If you knew you would die soon, how would you live your life? Or better yet, how would you want your life to be remembered?
Ernest Gaine’s A Lesson Before Dying takes place in 1940 Louisiana, where racism, segregation, and social injustices were not unusual in the Jim Crow south. The main characters of this novel include Jefferson - a young, uneducated laborer who is wrongly accused of the murder of a white storekeeper. There is also Grant, a college educated, school teacher who teaches in an underfunded all-black school full of tattered books and school materials. The lives of these two strangers seem completely unparalleled until Jefferson is sentenced to death row and Grant accepts the challenge of restoring Jefferson’s battered spirit during a trying time.
This novel will fire up some complex emotions that will have you comparing the state of 1940 Louisiana to the current state of 21st century America. Many moments within this novel are eerily similar to 2015 America. The reoccurring belligerent racism, unlawful imprisonment of an innocent black man, and conditions of underfunded schools in a poor minority area, will have you taking a closer look at your own communities. A Lesson Before Dying vividly showcases the flaws of the Jim Crow south while simultaneously holding up a mirror for today’s society by showing how the system is still persecuting minorities.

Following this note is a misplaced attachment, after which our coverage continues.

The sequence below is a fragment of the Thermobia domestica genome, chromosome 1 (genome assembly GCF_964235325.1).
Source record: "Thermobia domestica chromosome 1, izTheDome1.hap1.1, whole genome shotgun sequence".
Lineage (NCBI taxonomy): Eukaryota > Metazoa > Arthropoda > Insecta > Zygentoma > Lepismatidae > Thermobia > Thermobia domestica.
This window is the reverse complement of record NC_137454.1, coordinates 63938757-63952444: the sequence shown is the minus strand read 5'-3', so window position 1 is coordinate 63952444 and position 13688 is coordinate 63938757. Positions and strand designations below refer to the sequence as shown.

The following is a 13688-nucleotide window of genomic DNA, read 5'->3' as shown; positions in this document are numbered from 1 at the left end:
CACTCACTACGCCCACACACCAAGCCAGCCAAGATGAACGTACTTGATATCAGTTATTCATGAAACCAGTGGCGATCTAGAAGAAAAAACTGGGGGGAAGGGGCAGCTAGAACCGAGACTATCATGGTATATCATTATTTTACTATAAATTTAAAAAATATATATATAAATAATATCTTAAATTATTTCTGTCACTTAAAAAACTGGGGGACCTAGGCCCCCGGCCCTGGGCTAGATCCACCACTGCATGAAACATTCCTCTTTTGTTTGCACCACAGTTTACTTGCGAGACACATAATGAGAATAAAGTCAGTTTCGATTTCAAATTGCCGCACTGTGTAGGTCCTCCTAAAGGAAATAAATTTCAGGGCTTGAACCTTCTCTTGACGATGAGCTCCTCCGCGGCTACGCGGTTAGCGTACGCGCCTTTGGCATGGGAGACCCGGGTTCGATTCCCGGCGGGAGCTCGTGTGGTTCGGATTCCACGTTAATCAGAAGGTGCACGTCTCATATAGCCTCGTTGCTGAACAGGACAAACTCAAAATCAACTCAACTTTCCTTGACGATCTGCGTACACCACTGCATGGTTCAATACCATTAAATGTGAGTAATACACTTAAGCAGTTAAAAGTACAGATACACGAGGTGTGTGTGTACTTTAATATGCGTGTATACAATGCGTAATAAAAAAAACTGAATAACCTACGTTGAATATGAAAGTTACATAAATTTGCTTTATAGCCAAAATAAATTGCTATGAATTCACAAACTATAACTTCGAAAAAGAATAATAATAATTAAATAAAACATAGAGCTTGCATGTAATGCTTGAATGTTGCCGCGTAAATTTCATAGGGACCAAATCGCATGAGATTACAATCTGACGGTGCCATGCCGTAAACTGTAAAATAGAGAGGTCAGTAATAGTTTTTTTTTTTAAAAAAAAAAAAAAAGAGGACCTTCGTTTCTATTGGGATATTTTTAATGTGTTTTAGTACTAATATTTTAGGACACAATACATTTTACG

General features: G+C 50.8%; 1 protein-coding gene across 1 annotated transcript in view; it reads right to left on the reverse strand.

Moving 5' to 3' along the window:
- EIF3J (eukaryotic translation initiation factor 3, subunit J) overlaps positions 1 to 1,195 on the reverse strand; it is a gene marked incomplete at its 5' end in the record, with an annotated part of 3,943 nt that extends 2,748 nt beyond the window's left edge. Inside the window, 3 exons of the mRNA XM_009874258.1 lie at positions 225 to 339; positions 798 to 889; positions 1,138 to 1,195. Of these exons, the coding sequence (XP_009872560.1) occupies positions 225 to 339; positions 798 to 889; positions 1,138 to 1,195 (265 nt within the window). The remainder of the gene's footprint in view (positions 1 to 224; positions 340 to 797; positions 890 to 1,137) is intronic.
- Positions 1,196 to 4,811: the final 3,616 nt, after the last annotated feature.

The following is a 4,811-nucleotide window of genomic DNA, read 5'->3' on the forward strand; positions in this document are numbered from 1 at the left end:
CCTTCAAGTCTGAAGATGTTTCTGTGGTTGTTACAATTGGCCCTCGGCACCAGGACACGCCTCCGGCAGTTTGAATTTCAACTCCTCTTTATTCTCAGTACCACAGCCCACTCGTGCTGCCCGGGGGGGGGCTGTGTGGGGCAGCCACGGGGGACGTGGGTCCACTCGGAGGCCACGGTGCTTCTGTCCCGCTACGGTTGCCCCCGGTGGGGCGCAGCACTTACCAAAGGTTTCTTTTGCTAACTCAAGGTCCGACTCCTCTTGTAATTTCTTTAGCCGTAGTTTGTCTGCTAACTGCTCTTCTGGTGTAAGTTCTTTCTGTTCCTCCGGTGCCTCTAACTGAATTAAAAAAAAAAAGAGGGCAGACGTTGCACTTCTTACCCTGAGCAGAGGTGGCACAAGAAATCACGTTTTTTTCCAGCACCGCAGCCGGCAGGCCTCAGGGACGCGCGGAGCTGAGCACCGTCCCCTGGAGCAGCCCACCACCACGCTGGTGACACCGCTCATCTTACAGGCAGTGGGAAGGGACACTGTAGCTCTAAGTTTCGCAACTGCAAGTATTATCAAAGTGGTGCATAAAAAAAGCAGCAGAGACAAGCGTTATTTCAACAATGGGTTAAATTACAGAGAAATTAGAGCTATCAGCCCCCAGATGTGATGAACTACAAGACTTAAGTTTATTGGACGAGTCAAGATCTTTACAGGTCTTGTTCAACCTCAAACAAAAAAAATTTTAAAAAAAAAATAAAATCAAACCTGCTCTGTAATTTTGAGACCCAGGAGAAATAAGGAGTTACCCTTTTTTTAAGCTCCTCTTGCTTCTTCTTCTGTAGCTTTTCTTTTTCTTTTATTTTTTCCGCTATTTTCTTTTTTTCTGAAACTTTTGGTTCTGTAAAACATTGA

Throughout the novel, Jefferson and Grant both unsuspectingly help each other grow as men. This growth would not have been possible if neither of them chose to be receptive to the other’s message. Personally, I admired the growth of Grant. Despite his skepticism and doubt towards a hopeless society he matured and saw the fault in his own ways and began to reflect on how his negative attitude was a contributing factor in that unjust society. A Lesson Before Dying centers around change. In order for change to come about sometimes we must first begin with ourselves; which can often prove to be the hardest part.
We are all living while dying, but it is how we choose to live while dying that truly matters.